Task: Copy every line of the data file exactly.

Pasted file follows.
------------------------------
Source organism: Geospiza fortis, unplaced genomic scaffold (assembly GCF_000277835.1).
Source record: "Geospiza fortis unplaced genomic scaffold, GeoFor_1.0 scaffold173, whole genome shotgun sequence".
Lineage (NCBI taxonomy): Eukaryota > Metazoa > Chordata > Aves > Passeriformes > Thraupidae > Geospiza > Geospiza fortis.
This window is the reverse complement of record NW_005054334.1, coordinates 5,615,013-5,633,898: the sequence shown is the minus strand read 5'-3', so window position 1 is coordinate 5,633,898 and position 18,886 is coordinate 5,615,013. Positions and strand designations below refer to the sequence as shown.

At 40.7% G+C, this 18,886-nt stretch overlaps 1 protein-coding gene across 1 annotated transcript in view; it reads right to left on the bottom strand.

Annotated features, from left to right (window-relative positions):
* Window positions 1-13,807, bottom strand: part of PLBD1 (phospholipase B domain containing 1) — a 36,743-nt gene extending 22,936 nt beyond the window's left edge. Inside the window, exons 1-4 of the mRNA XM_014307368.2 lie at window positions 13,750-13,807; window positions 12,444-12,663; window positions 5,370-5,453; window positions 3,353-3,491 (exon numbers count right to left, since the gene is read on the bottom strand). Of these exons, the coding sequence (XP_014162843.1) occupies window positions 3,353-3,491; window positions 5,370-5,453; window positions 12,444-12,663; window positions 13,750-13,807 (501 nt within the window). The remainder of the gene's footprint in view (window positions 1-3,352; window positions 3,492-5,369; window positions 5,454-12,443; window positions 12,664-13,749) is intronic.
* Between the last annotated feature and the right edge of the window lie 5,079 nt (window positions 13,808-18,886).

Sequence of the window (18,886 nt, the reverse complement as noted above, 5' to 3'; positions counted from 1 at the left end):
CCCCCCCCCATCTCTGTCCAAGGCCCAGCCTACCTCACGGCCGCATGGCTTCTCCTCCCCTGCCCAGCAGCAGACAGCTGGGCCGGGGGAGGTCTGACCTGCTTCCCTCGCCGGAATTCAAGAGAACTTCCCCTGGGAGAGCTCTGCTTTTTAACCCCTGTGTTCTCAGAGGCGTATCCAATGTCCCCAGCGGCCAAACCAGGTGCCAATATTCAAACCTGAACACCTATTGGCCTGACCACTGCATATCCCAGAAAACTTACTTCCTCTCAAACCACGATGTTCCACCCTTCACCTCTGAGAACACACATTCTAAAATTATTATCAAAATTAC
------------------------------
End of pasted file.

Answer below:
Source organism: Geospiza fortis, unplaced genomic scaffold (assembly GCF_000277835.1).
Source record: "Geospiza fortis unplaced genomic scaffold, GeoFor_1.0 scaffold173, whole genome shotgun sequence".
Lineage (NCBI taxonomy): Eukaryota > Metazoa > Chordata > Aves > Passeriformes > Thraupidae > Geospiza > Geospiza fortis.
This window is the reverse complement of record NW_005054334.1, coordinates 5,615,013-5,633,898: the sequence shown is the minus strand read 5'-3', so window position 1 is coordinate 5,633,898 and position 18,886 is coordinate 5,615,013. Positions and strand designations below refer to the sequence as shown.

At 40.7% G+C, this 18,886-nt stretch overlaps 1 protein-coding gene across 1 annotated transcript in view; it reads right to left on the bottom strand.

Annotated features, from left to right (window-relative positions):
* Window positions 1-13,807, bottom strand: part of PLBD1 (phospholipase B domain containing 1) — a 36,743-nt gene extending 22,936 nt beyond the window's left edge. Inside the window, exons 1-4 of the mRNA XM_014307368.2 lie at window positions 13,750-13,807; window positions 12,444-12,663; window positions 5,370-5,453; window positions 3,353-3,491 (exon numbers count right to left, since the gene is read on the bottom strand). Of these exons, the coding sequence (XP_014162843.1) occupies window positions 3,353-3,491; window positions 5,370-5,453; window positions 12,444-12,663; window positions 13,750-13,807 (501 nt within the window). The remainder of the gene's footprint in view (window positions 1-3,352; window positions 3,492-5,369; window positions 5,454-12,443; window positions 12,664-13,749) is intronic.
* Between the last annotated feature and the right edge of the window lie 5,079 nt (window positions 13,808-18,886).

Sequence of the window (18,886 nt, the reverse complement as noted above, 5' to 3'; positions counted from 1 at the left end):
CCCCCCCCCATCTCTGTCCAAGGCCCAGCCTACCTCACGGCCGCATGGCTTCTCCTCCCCTGCCCAGCAGCAGACAGCTGGGCCGGGGGAGGTCTGACCTGCTTCCCTCGCCGGAATTCAAGAGAACTTCCCCTGGGAGAGCTCTGCTTTTTAACCCCTGTGTTCTCAGAGGCGTATCCAATGTCCCCAGCGGCCAAACCAGGTGCCAATATTCAAACCTGAACACCTATTGGCCTGACCACTGCATATCCCAGAAAACTTACTTCCTCTCAAACCACGATGTTCCACCCTTCACCTCTGAGAACACACATTCTAAAATTATTATCAAAATTAC